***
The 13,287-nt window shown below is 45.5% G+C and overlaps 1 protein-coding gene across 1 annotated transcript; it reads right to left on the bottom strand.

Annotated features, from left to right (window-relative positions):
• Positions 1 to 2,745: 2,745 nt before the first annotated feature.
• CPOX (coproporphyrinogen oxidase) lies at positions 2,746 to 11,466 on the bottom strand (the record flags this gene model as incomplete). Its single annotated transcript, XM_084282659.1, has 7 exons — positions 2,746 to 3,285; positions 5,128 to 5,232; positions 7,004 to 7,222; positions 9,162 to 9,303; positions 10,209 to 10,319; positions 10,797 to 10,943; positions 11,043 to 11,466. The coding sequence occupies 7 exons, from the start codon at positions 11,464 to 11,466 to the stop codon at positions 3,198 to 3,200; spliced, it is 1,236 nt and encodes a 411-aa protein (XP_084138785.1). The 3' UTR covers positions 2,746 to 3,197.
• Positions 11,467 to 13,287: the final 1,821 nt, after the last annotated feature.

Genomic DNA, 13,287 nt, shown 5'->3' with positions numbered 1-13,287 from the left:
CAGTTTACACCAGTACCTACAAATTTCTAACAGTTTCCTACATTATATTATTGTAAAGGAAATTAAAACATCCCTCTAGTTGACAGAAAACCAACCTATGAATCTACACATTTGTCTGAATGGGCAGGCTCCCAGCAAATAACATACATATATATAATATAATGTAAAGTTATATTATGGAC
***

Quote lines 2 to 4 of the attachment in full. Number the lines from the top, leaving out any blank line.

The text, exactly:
Annotated features, from left to right (window-relative positions):
• Positions 1 to 2,745: 2,745 nt before the first annotated feature.
• CPOX (coproporphyrinogen oxidase) lies at positions 2,746 to 11,466 on the bottom strand (the record flags this gene model as incomplete). Its single annotated transcript, XM_084282659.1, has 7 exons — positions 2,746 to 3,285; positions 5,128 to 5,232; positions 7,004 to 7,222; positions 9,162 to 9,303; positions 10,209 to 10,319; positions 10,797 to 10,943; positions 11,043 to 11,466. The coding sequence occupies 7 exons, from the start codon at positions 11,464 to 11,466 to the stop codon at positions 3,198 to 3,200; spliced, it is 1,236 nt and encodes a 411-aa protein (XP_084138785.1). The 3' UTR covers positions 2,746 to 3,197.